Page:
One trend has been for companies to grow and reach a certain size, only to get acquired by a company headquartered elsewhere.
Westcoast Energy Inc., for example, was B.C.’s largest public company when North Carolina’s Duke Energy Corp. (NYSE:DUK) bought it for approximately US$8.5 billion in 2002.
That followed Seattle-based Weyerhaeuser Co. (NYSE:WY) in 1999 snapping up B.C. forestry giant MacMillan Bloedel for about US$2.4 billion.
Goldcorp Inc. was similarly one of B.C.’s largest public companies when Colorado’s Newmont Mining Corp. (NYSE:NEM) bought the venture for about US$10 billion in an all-stock deal in 2019.
Teck Resources Ltd. (NYSE:TECK; TSX:TECK-B) is the latest example of a large B.C. resources company sought by an international player, with Switzerland-based Glencore PLC (LSE:GLEN) having submitted an unsolicited $22.5 billion bid to buy B.C.’s second-largest public company ranked by revenue.
Head offices are important for an economy because they provide well-paying jobs and business for local suppliers and professional-services firms. Large corporations often also provide a disproportionate amount of philanthropy and money to support local causes and events in cities where they are based.
Teck, for example, in 2010 donated $2.5 million to support the St. Paul’s Hospital emergency department. In 2021, it donated another $10 million to help the hospital build a new emergency department at its future False Creek Flats site.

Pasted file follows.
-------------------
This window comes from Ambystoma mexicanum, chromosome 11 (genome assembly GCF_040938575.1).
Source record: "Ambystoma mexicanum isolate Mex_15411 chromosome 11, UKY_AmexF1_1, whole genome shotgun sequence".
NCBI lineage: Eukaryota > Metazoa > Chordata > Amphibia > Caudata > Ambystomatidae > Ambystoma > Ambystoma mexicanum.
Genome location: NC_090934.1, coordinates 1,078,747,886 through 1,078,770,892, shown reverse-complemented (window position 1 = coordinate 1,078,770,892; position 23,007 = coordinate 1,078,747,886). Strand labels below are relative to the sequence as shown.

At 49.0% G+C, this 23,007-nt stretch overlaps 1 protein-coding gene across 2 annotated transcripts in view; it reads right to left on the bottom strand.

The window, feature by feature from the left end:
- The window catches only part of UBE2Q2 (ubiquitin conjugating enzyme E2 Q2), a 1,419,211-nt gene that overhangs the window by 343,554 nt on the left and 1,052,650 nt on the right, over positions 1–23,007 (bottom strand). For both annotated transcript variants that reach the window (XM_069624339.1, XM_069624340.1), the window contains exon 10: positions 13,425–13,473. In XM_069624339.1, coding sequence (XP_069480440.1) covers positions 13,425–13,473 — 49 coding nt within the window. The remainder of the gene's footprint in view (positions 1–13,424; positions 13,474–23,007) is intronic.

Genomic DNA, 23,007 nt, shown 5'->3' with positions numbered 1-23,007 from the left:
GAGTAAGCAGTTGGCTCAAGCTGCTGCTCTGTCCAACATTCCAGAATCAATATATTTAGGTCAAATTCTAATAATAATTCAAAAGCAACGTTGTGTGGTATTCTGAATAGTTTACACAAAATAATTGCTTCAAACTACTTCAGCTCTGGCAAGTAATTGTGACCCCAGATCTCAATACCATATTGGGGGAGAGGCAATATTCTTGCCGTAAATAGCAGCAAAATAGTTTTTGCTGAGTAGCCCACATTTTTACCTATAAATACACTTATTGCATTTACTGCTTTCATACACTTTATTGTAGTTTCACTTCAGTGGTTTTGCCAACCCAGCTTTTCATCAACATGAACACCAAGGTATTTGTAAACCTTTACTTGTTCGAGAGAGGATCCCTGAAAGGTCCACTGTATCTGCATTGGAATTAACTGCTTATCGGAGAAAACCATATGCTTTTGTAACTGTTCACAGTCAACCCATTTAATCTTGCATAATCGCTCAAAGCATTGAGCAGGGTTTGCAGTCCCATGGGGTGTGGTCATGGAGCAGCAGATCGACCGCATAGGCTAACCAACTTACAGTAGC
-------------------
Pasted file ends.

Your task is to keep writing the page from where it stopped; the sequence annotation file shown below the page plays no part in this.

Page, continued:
Glencore has said that if it completes a deal to buy Teck, it might locate its new subsidiary’s Canadian head office in Toronto.
Unfortunately for B.C.’s economy, the province’s number of head offices fell to 310 from 319 between 2012 and 2021, according to the BCBC report.
“The economy grew, and the population grew substantially over that decade, and the number of firms also expanded, yet the number of mid-size and larger companies’ head offices didn’t grow in B.C.,” Finlayson said. “That speaks to a bit of a structural concern.”
Among the many reasons Finlayson listed for B.C. failing to attract head offices are that the province:
• is far removed from the country’s major population and financial centres;
• has heavy government involvement in various many sectors of the economy;
• has higher tax rates than other jurisdictions for skilled managers, professionals and scientists;
• has a small-business tax rate that increase sixfold to 12 per cent from two per cent once an income threshold has been reached; and
• has high land costs and scarce real estate.
Canada has an “inefficient and arcane corporate tax system,” and unwieldly regulatory regime for activities such as internal trade, he added.
RBC plans to keep jobs in B.C. if it buys HSBC Bank Canada
B.C.’s head office losses extend beyond the resource sector.
RBC late last year entered into an agreement to buy Vancouver-based HSBC Bank Canada from parent HSBC Holdings PLC for $13.5 billion.
The transaction awaits regulatory approval, but RBC has said that it expects the deal to complete by the end of 2023.
Thibodeau said his bank’s plan is to keep most HSBC corporate head-office jobs in Vancouver.
“We will have a huge hub of jobs here on the West Coast,” he said.
“We are going to have not only the client-facing jobs, but a huge hub of jobs in technology, risk management and operations to support western provinces, and the West Coast – from Vancouver to San Diego, as we have a business in California.”